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The situation in Iraq offers digital diplomacy the opportunity to prove it has come of age. If direct contact with Sunni tribesman and ex-Baathists is too dangerous, they can be approached through social media and chatrooms. Once potential targets have been identified, they can be approached online before direct contact is made. Indirect relationships can be created by online platforms offering exchanges of views and ideas on the future of the Sunnis in Iraq. The objectives remain those of classical diplomacy: building networks to allow the creation and disruption of coalitions. Digital diplomacy offers new, and possibly more effective (certainly safer), tools for achieving them. But such tools will achieve nothing if the West does not have convincing assurances to offer Sunni tribes about their future. This may mean moving beyond the current Sykes-Picot inspired borders of the region. An offer to the Sunni tribes that convinces them to break with Islamic State could be to create a Sunni state out of the Sunni areas of Iraq and Syria. The corollaries would be a Shia/Alawite state and a Kurdish state. This would offer the prospect of greater stability in the region, but would run up against the opposition of Iran, Saudi Arabia and Turkey. Iran may be satisfied to maintain the Shia Crescent from Tehran through to Hizaballah in South Lebanon and Saudi Arabia with the creation of a new Sunni state to balance against Iran. But what would Turkey get to compensate for the creation of a Kurdish state.

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If one of the aims of tackling Islamic State is to undermine its attractiveness to Western European Muslims, then it is essential that Islamic State is defeated militarily by other Muslim forces, not the West. If these can include disaffected Sunni tribes who have broken with Islamic State, so much the better. As some commentators have pointed out, if Islamic State is defeated militarily, it could unleash scores of jihadist terrorists in Western Europe. But they will be less effective as the remnants of a humiliated Islamic State defeated by their co-religionists. It will not be like the returning Mujahdeen in the nineties, fresh from victory over the Soviet Union.

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This points to the importance of the West (and Russia) not being seen to impose a solution. Any successful strategy must take account of, and engage with, the views of the people living in the region, as well as those who have been forced to flee. This offers another opportunity for digital diplomacy to show its true worth. In 1991 the Mont Fleur scenario exercise brought together 22 South Africans from across the political spectrum to think about what post-Apartheid South Africa would look like 10 years hence. The exercise helped develop a common language and common assumptions about the future that were able to influence the key political debates. Such an exercise could be of value in the Middle East, but the security and logistical challenges could be insurmountable. Digital scenario building platforms, however, could offer the opportunity of bringing together an even broader range of actors to debate the future of the region. The potential of digital tools, whether social media or more structured platforms or networking tools, to promote conversations in conflict zones has barely been explored yet, but could offer a significant way of engaging with Middle Eastern populations and giving them a voice in deciding their own future.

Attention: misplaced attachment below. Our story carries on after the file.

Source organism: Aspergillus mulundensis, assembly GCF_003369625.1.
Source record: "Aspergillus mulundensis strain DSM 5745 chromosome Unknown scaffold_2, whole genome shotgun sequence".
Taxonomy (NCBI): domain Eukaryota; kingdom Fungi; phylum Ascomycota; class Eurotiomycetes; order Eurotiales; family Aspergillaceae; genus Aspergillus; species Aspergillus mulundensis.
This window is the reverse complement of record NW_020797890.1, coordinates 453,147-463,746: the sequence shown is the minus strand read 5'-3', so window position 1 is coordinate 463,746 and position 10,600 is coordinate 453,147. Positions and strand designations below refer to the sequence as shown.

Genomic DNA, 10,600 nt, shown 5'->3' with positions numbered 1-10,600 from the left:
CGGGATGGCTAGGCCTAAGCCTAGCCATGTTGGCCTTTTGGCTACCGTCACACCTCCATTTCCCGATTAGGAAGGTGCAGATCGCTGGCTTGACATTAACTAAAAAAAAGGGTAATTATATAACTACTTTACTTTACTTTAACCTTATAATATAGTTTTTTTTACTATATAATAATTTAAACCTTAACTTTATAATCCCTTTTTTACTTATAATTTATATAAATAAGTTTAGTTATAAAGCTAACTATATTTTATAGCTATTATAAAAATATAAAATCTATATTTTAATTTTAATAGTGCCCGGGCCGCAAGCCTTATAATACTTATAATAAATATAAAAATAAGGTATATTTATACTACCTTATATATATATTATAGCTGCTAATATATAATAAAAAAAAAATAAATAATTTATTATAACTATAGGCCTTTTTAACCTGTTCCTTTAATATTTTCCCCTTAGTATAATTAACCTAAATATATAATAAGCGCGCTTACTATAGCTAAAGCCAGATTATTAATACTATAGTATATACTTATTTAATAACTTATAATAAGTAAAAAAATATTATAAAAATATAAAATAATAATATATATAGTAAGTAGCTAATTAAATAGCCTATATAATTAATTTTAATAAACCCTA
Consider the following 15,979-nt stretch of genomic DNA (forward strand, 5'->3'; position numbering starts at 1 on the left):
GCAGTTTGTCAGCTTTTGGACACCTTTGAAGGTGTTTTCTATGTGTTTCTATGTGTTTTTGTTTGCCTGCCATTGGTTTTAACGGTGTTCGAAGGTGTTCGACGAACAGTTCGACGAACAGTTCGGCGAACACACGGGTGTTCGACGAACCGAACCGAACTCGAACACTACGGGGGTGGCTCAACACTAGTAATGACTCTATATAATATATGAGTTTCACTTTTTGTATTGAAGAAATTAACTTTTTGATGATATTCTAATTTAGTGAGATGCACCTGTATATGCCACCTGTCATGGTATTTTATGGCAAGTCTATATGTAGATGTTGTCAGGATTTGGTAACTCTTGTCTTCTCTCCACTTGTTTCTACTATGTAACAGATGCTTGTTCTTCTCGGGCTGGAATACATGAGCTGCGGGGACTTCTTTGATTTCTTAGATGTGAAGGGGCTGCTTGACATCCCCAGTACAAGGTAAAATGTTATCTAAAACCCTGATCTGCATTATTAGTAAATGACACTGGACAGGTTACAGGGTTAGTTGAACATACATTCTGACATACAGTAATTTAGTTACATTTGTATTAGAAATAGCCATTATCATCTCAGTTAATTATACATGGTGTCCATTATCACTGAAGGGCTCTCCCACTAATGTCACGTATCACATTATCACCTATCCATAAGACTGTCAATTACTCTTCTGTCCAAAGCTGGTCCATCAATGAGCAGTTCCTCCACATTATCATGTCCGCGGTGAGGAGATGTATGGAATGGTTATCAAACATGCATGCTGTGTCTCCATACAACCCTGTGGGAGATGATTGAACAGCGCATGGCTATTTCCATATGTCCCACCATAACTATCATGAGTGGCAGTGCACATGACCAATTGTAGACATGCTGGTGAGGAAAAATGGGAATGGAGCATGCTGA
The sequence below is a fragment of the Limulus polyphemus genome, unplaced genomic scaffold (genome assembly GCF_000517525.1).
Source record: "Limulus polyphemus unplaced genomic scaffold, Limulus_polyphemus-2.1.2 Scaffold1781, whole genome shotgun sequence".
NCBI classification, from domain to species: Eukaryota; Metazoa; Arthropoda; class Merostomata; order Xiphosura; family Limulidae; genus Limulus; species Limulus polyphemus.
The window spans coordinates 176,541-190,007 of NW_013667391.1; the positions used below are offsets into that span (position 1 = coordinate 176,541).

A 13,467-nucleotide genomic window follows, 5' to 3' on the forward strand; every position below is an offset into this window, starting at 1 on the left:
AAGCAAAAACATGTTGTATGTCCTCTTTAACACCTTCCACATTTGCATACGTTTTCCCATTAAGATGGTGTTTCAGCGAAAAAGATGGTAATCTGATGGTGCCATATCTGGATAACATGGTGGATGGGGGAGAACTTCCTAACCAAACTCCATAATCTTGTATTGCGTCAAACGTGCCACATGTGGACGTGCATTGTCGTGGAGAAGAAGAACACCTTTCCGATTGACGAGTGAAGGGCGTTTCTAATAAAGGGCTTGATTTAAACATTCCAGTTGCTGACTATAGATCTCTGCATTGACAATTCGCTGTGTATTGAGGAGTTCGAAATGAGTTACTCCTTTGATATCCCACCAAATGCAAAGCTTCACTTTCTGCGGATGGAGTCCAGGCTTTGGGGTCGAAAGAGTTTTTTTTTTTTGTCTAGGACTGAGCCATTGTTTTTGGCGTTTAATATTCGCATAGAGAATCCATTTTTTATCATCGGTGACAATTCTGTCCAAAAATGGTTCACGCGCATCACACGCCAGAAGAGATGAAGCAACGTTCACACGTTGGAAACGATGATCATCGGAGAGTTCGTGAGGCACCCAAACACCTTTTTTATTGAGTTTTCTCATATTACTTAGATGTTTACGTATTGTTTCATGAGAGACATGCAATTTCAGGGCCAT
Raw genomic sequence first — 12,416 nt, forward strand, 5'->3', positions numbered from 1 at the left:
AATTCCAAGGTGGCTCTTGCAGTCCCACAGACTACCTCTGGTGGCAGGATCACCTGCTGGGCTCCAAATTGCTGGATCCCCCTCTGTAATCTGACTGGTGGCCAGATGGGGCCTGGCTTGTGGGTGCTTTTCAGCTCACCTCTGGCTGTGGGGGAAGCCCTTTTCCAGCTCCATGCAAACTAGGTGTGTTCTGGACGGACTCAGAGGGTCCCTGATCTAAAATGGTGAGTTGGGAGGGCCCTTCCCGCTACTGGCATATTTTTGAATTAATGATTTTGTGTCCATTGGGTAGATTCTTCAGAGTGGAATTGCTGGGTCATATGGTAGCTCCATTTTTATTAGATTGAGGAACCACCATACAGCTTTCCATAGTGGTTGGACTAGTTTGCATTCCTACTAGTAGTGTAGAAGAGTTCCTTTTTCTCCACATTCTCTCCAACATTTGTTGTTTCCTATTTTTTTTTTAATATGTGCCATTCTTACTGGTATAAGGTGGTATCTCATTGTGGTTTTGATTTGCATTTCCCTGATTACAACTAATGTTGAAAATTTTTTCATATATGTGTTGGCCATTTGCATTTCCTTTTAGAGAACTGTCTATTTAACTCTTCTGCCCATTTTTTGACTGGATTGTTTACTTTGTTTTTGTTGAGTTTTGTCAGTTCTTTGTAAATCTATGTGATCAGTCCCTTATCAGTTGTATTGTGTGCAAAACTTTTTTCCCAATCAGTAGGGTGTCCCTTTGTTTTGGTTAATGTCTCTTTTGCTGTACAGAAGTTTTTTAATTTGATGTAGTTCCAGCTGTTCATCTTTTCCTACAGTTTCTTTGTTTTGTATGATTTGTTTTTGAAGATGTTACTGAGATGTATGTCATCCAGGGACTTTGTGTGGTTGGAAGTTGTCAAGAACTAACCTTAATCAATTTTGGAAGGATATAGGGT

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None of the above elements will work alone. The approach to the defeat of Islamic State must be holistic and strategic. This is turn will form part of broader strategies to combat Jihadism in Western Europe and manage mass migration to the EU. Military action will be necessary, including military (primarily air) support from the West and China. But it must form part of a broader diplomatic strategy with clear and agreed political objectives. These may need to be radical in terms of current borders. Mass Western military action, on a scale scarcely acceptable to Western publics and with civilian casualties abhorrent to Western sensibilities, might secure victory over Islamic State in Syria and Iraq. But only in a way that would unleash more Jihadists, with nothing to lose, onto European streets.